D.C. Circuit: Solicitor General and PHH Can Respond By December 22 to CFPB’s Petition for Rehearing En Banc

The D.C. Circuit has entered an order that provides the response of the United States to the Consumer Financial Protect Bureau's (CFPB) petition for rehearing en banc is due by December 22, 2016.  The order also provides that PHH can file its response by December 22.

In an order filed on November 23, 2016, the D.C. Circuit required PHH to file its response within 15 days. The order also invited the Solicitor General to file a response to the petition for rehearing en banc, expressing the views of the United States.

While the November order did not expressly set a date by which the Solicitor General had to file a response, the government apparently read the D.C. Circuit’s order as also setting a 15-day filing deadline for its response and filed an unopposed motion for leave to file its response by December 22. Although not expressly requested by PHH, the court’s order granting the Solicitor General’s motion gives PHH a similar extension.

- Barbara S. Mishkin


CFPB Enters Into Consent Orders With Reverse Mortgage Companies To Settle Alleged Advertising Violations

The Consumer Financial Protect Bureau (CFPB) announced that it entered into consent orders with three reverse mortgage companies to settle the CFPB’s allegations that the companies engaged in deceptive advertising in violation of the Mortgage Acts and Practices-Advertising Rule (Regulation N) and the Consumer Financial Protection Act. Each of the consent orders requires payment of a civil money penalty to the CFPB.

According to the CFPB’s consent order with American Advisors Group (AAG) (described in the consent order as the “largest reverse mortgage lender in the United States”), AAG’s advertisements (consisting of television advertisements and information kits that included a DVD and several brochures) misrepresented that a consumer with a reverse mortgage could not lose the home and could stay in the home for the rest of the consumer’s life. The advertisements also allegedly misrepresented that a consumer with a reverse mortgage would have no monthly payments and the mortgage would eliminate all of the consumer’s debts. The CFPB claimed that these statements were misrepresentations because a consumer with a reverse mortgage still has payments and can default and lose the  home by failing to comply with the loan terms such as requirements to pay property taxes or make homeowner’s insurance payments, and a reverse mortgage is a debt and therefore cannot be used to eliminate all of a consumer’s debt.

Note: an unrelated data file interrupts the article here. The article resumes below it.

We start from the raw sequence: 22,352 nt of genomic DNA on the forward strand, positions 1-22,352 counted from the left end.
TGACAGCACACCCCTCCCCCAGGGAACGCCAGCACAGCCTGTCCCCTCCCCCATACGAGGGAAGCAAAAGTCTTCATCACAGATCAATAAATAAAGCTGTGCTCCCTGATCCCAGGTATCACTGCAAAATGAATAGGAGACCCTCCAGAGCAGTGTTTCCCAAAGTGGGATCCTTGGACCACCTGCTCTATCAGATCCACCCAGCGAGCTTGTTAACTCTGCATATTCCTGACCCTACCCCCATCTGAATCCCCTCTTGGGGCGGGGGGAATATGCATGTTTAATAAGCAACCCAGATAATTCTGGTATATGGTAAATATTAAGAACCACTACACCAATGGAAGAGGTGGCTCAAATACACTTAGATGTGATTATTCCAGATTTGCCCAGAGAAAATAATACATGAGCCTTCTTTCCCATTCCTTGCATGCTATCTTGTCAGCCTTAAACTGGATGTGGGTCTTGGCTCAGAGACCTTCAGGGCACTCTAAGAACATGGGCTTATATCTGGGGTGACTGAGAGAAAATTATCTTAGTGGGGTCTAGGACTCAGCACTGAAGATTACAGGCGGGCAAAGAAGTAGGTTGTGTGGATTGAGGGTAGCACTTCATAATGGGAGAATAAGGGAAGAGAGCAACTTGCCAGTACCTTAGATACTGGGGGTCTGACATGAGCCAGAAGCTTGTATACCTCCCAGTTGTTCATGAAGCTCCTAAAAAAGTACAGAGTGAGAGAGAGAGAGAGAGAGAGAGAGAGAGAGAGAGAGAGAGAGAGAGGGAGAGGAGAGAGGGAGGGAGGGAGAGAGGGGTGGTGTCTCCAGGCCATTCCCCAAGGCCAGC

In addition to prohibiting AAG from making similar misrepresentations in future advertising and requiring AAG to implement a compliance plan that includes an advertising compliance policy, the consent order requires AAG to pay a civil penalty of $400,000.

According to the CFPB’s consent order with Reverse Mortgage Solutions (RMS), a reverse mortgage lender, RMS’s advertisements (which included television, radio, print, direct mail, and online advertisements) similarly misrepresented that a consumer with a reverse mortgage could not lose the home and could stay in the home for the rest of the consumer’s life, would have no monthly payments, and the mortgage would eliminate all of the consumer’s debts. The CFPB claimed that these statements were misrepresentations for the same reasons asserted in the AAG consent order.